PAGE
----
Donegal Abbey's Earliest Burials
Several Celtic chieftains, bishops, and an
all-but-forgotten saintly Franciscan friar, are among those first-buried in the abbey's hallowed grounds.
In fact, since its origin in 1474, renowned members of Ireland's earliest Gaelic Celtic nobility sought to be buried at the monastery. That popularity continued until the abbey was captured and destroyed by invading forces in 1601, around the same time that they took Donegal Castle briefly.
The ruined Celtic friary of the Franciscans, Donegal Town
The Abbey's Foundress
Fittingly, the first ever burial at Donegal friary was that of its great
foundress, Nuala O'Connor.
Nuala was the wife of hereditary Celtic Chieftain of Tirconnell, Red Hugh O'Donnell I.
The powerful noblewoman died in 1474, before the abbey was completed.
1474 - An Eventful Year
That year proved to be an eventful one for Nuala. She witnessed the fruition of her greatest dream, shortly before her death.
1474 was also eventful for the O'Donnell Chieftain, his new bride Fingalla, and the recently arrived Franciscan friars of the abbey...
In The Course Of That Single Year...
Ruins and graveyard of Donegal Town's historic abbey
The O'Donnell Chieftain's Vault...
Celtic Chieftain, Red Hugh O'Donnell I
Red Hugh O'Donnell I, Chieftain Of Tirconnell
Thirty one years after the death of Nuala, Red Hugh O'Donnell I died at Donegal Castle, aged 78. It was the 5th July 1505.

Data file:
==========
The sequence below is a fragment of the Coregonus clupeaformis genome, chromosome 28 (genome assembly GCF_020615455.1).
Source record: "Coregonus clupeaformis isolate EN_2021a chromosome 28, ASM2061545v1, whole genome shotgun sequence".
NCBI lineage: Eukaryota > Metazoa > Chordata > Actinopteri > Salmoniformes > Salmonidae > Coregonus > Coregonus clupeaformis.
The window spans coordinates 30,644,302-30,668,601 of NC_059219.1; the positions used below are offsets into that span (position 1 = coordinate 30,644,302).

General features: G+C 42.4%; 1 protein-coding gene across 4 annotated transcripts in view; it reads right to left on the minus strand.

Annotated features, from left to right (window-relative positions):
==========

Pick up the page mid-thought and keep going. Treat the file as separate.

Donegal's heroic Celtic Chieftain was placed in his vault at the abbey, beside his first wife.
When, some time later, Red Hugh's second wife Fingalla died, she was also placed in the vault.
Chieftains Hugh Oge And Sir Hugh O'Donnell
At least one or two other O'Donnell chieftains were buried in the O'Donnell vault...
Hugh Oge (Hugh Dubh) O'Donnell, Chieftain of Tirconnell, died in 1537. He was probably placed in the O'Donnell vault.
Sir Hugh O'Donnell, Chief of Tirconnell and father of Red Hugh O'Donnell II, died in 1600. He was placed in the O'Donnell vault.
Father Bernard Gray
The most remarkable burial of all might be that of a Franciscan friar from the abbey itself...
Bernard Gray has been all but forgotten over the centuries. Yet this
humble Franciscan, nicknamed 'Pauper', was a renowned miracle-worker who
helped many people during his life.
Father Gray's Prophesy
Father Gray, a native of Clogher, prophesied both his own death and
the simultaneous death of a distant friend with the following words...
" ...for my soul shall leave earth tonight in company with that of the Chanter of Armagh Cathedral."
Eske Estuary viewed from Donegal Town's abbey grounds
The Simultaneous Deaths
That night, the saintly priest was found kneeling, though dead, eyes turned heavenwards, and with his arms outstretched in an attitude of prayer.
It was later discovered that Father Gray had died at the same moment as his dear friend, the Chanter of Armagh Cathedral, in May 1549.
Not only that...
The Chanter's Prophesy
The Chanter of Armagh Cathedral had also independently prophesied their simultaneous deaths.
To the best of our knowledge, Father Gray was never canonized a saint. Nor are we aware of anyone forwarding his cause.
Other Early Burials At The Abbey
The following dignitaries were buried in the abbey's hallowed grounds...
Menelaus MacCarmagan, Bishop of Raphoe, who died in 1515, Rory O'Donnell, Bishop of Derry, who died in 1550, and Morrogh, Lord Inchiquin.
Lord Inchiquin was originally buried at Athcoolowing. His body was exhumed and re-interred at Donegal Abbey in 1597.
Partially sourced from 'The Rise and Fall of the Irish Franciscan Monasteries, and Memoirs of the Irish Hierarchy in the Seventeenth Century'
by Rev. Charles Patrick Meehan M.R.I.A.,1870 (Link opens new window)